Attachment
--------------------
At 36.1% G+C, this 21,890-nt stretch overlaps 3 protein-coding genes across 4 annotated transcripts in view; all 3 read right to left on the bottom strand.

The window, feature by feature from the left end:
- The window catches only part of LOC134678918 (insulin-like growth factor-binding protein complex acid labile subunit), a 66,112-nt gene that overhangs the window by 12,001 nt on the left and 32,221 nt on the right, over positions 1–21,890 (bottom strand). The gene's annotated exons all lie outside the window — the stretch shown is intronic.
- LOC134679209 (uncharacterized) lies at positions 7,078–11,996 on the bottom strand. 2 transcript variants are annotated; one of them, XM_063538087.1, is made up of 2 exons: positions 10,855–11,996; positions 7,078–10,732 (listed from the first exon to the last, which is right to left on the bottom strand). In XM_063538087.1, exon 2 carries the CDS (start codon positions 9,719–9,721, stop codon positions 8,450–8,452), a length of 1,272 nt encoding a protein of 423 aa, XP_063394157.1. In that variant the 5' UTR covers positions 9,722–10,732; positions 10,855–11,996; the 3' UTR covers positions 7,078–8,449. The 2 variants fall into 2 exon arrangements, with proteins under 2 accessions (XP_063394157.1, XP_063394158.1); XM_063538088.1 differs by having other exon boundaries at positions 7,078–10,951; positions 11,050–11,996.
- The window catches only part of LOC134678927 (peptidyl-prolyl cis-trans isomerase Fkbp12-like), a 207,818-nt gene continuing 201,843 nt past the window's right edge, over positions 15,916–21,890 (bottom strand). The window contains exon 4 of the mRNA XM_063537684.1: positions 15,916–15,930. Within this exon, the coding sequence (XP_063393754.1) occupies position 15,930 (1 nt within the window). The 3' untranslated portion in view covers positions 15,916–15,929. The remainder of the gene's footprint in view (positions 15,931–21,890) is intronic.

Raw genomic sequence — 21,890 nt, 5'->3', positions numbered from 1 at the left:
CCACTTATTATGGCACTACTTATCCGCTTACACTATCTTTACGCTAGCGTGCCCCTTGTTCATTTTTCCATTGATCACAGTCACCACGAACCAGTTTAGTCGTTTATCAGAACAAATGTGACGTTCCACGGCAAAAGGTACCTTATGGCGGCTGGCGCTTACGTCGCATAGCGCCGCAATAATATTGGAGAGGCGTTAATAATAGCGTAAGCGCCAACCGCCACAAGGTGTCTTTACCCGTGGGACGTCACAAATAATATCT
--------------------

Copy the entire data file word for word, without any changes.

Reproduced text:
At 36.1% G+C, this 21,890-nt stretch overlaps 3 protein-coding genes across 4 annotated transcripts in view; all 3 read right to left on the bottom strand.

The window, feature by feature from the left end:
- The window catches only part of LOC134678918 (insulin-like growth factor-binding protein complex acid labile subunit), a 66,112-nt gene that overhangs the window by 12,001 nt on the left and 32,221 nt on the right, over positions 1–21,890 (bottom strand). The gene's annotated exons all lie outside the window — the stretch shown is intronic.
- LOC134679209 (uncharacterized) lies at positions 7,078–11,996 on the bottom strand. 2 transcript variants are annotated; one of them, XM_063538087.1, is made up of 2 exons: positions 10,855–11,996; positions 7,078–10,732 (listed from the first exon to the last, which is right to left on the bottom strand). In XM_063538087.1, exon 2 carries the CDS (start codon positions 9,719–9,721, stop codon positions 8,450–8,452), a length of 1,272 nt encoding a protein of 423 aa, XP_063394157.1. In that variant the 5' UTR covers positions 9,722–10,732; positions 10,855–11,996; the 3' UTR covers positions 7,078–8,449. The 2 variants fall into 2 exon arrangements, with proteins under 2 accessions (XP_063394157.1, XP_063394158.1); XM_063538088.1 differs by having other exon boundaries at positions 7,078–10,951; positions 11,050–11,996.
- The window catches only part of LOC134678927 (peptidyl-prolyl cis-trans isomerase Fkbp12-like), a 207,818-nt gene continuing 201,843 nt past the window's right edge, over positions 15,916–21,890 (bottom strand). The window contains exon 4 of the mRNA XM_063537684.1: positions 15,916–15,930. Within this exon, the coding sequence (XP_063393754.1) occupies position 15,930 (1 nt within the window). The 3' untranslated portion in view covers positions 15,916–15,929. The remainder of the gene's footprint in view (positions 15,931–21,890) is intronic.

Raw genomic sequence — 21,890 nt, 5'->3', positions numbered from 1 at the left:
CCACTTATTATGGCACTACTTATCCGCTTACACTATCTTTACGCTAGCGTGCCCCTTGTTCATTTTTCCATTGATCACAGTCACCACGAACCAGTTTAGTCGTTTATCAGAACAAATGTGACGTTCCACGGCAAAAGGTACCTTATGGCGGCTGGCGCTTACGTCGCATAGCGCCGCAATAATATTGGAGAGGCGTTAATAATAGCGTAAGCGCCAACCGCCACAAGGTGTCTTTACCCGTGGGACGTCACAAATAATATCT